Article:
Saturday, 29 December 2012

Chelsea Buns

I hope you all had a wonderful Christmas and have recovered from all the excessive eating and drinking. Yes, Christmas is done, but at my home, season's eatings continues... with these lovely Chelsea buns.  I did some history research before baking these buns and found out that the buns go way back to the early 18th century; gaining its name from a bakery, the Bun House, in Chelsea area in London.  So, it's not associated with the football club as some friends suspected. 

I used a mixture of raisins and golden raisins for the filling here. But, had I some currants and dried cranberries, I would have thrown them to the mixture as well. Some lemon or orange zest would definitely add to the flavour as well. 

Serve them warm with soft butter, or if you're like me, some vanilla and lemon curd... heavenly. 

Chelsea Buns
Recipe from The Great British Bake Off
For the list of ingredients and instructions, click here.

I am quite glad that 2012  is soon coming to an end. This year has not exactly gone to plan, and it sucks! But  someday I know I will appreciate all that happened. In the meantime, I will be patient, continue learning and seize every opportunity along the way...  

I also want to take this moment to thank all of you wonderful readers and friends from all parts of the world, for reading, commenting, blogging, tweeting and sharing your stories with me. I wish you a very happy new year! Have a great one my friends...

Tuesday, 18 December 2012

Cheese, Corn and Kaffir Lime Leaves Crisps

With time on my hands right now, I have been spending my time experimenting in the kitchen... discovering, testing and stealing recipes from mom's recipe scrap book... it's like opening a treasure box and finding so many charming, old-fashioned recipes.  Many of which I remember eating as a kid.  I can feel some of the cakes will make a comeback very soon... so watch this space :)

One of the recipes I discovered is for a home-made crisps that are flavoured with cheese and corn.  It is very good and it's only right that I share it with all of you.  The original recipe uses curly-leaf parsley (you can probably guess that this is in the '80s territory).  I did try it with parsley first time round, but it just didn't do it for me.  It does give a nice colour, but contribute very little in terms of flavour.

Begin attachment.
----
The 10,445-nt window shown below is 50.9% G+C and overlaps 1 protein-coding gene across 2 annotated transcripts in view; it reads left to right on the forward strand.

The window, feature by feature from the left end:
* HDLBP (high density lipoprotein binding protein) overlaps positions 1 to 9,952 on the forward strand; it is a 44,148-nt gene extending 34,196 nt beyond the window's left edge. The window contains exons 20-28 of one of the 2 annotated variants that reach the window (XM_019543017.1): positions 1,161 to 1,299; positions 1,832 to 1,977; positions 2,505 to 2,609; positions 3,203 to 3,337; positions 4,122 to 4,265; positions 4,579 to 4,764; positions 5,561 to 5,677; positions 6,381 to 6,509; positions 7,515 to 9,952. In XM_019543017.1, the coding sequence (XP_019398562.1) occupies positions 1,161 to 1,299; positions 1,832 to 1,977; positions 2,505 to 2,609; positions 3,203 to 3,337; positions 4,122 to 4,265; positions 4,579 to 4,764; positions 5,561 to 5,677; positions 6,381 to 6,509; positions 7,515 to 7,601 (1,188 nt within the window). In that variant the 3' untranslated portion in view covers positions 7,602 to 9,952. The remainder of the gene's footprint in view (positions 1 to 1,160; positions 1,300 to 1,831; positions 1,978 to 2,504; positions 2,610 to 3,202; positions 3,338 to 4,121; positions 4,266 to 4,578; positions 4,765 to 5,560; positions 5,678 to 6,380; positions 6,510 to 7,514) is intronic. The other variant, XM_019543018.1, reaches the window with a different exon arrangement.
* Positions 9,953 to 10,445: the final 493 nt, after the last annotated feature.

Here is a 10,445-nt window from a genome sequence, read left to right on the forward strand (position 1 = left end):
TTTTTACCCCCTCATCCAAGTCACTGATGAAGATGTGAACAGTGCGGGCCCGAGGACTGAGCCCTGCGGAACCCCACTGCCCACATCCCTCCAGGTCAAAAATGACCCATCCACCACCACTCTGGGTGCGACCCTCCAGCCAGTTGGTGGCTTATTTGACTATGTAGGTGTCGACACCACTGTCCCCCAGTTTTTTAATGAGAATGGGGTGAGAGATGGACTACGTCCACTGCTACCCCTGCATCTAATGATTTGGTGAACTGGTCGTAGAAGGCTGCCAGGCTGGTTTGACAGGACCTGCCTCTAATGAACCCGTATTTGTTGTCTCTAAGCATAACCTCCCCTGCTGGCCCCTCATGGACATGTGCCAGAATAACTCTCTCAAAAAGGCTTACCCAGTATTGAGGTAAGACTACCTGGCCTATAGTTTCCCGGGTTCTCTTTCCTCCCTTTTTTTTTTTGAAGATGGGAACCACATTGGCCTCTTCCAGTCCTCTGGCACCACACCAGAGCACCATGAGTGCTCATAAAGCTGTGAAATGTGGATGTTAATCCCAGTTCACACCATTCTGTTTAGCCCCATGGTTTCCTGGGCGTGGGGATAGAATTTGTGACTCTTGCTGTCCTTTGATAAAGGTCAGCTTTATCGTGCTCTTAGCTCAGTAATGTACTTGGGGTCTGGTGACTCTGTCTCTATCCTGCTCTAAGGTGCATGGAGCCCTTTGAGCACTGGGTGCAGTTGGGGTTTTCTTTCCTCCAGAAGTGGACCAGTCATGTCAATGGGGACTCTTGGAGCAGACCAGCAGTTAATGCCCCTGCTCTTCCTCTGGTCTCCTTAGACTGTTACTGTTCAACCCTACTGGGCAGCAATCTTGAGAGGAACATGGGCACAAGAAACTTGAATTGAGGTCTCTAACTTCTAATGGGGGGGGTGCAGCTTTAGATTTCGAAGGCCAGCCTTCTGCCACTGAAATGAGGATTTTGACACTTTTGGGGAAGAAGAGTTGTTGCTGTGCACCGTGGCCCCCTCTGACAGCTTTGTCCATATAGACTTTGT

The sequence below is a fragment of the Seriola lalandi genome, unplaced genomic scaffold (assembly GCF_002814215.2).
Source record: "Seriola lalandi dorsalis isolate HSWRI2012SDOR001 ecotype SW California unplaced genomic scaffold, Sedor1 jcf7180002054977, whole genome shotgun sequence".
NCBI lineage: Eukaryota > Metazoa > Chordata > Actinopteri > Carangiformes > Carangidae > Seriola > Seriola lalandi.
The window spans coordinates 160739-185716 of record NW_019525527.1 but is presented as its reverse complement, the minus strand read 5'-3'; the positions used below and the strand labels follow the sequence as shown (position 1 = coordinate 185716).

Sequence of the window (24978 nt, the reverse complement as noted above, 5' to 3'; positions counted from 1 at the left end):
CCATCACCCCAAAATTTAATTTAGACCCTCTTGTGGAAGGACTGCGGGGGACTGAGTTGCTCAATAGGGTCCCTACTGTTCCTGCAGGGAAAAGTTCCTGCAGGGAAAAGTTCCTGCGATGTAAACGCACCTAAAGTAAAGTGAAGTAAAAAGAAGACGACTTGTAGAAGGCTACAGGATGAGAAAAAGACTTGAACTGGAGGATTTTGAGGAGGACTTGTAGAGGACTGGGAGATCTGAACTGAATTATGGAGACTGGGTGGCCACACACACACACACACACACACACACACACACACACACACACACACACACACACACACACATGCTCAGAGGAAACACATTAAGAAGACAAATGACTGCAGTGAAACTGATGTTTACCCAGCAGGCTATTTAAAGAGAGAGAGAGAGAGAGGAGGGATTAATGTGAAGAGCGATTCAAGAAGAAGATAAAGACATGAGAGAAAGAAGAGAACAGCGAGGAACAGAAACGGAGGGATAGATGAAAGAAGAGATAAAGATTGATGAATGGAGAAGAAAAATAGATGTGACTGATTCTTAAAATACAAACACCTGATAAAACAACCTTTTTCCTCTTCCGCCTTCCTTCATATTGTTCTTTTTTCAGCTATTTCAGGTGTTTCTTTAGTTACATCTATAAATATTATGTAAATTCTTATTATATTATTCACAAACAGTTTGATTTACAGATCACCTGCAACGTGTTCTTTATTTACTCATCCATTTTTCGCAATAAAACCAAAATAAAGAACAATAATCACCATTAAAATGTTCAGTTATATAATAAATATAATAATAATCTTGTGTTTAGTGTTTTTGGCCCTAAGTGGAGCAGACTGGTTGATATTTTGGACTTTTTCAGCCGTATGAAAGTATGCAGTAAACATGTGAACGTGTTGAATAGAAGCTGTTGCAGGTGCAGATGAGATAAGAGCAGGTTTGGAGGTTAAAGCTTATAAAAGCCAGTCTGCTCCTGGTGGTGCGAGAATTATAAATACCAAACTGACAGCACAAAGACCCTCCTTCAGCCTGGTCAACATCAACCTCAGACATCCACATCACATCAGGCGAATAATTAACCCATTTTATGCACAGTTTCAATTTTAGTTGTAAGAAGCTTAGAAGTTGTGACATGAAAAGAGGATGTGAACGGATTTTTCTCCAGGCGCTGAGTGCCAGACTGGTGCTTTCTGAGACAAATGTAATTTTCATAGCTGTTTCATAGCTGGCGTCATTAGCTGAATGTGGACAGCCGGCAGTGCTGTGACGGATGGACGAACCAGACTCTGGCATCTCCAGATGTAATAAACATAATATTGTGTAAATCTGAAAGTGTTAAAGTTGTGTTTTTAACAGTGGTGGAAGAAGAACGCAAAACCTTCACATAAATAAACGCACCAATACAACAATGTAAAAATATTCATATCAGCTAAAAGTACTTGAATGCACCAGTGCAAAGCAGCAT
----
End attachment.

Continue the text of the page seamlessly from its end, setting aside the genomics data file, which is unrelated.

After some discussion, mom and I then opted for kaffir lime leaves... and I think we made a great decision here.  It is intensely fragrant with a distinctive citrus scent.  You will need to go to your local Asian store to get them, but it is definitely worth it.

Making the dough for the crisps is exactly the same as making a pasta dough.  Mom has a pasta machine which makes it very easy.  But making it in the traditional way isn't difficult. Therapeutic in fact... well, for me anyway.  Or you can also make the dough in a food processor. Once the dough is made, you can shape the crisps any way you want.  This time, they look like rigatoni pasta.  

You may notice the beef bouillon in the recipe which you can replace with the vegetable kind to make these crisps vegetarian friendly. I wouldn't leave it out completely though, as you wouldn't get the savoury saltiness, which makes the crisps so addictive. These crisps didn't last very long in our house, that I can tell you :)

Cheese, Corn and Kaffir Lime Leaves Crisps

500 gr tapioca flour/starch
100 gr finely grated mild cheddar cheese
2 teaspoons beef bouillon, crushed
1 teaspoon salt
150 gr fresh corn kernels
1 egg + 1 yolk
2 tablespoons kaffir lime leaves, finely cut 

Start by making a purée by blending the corn kernels, egg, yolk and salt in a blender.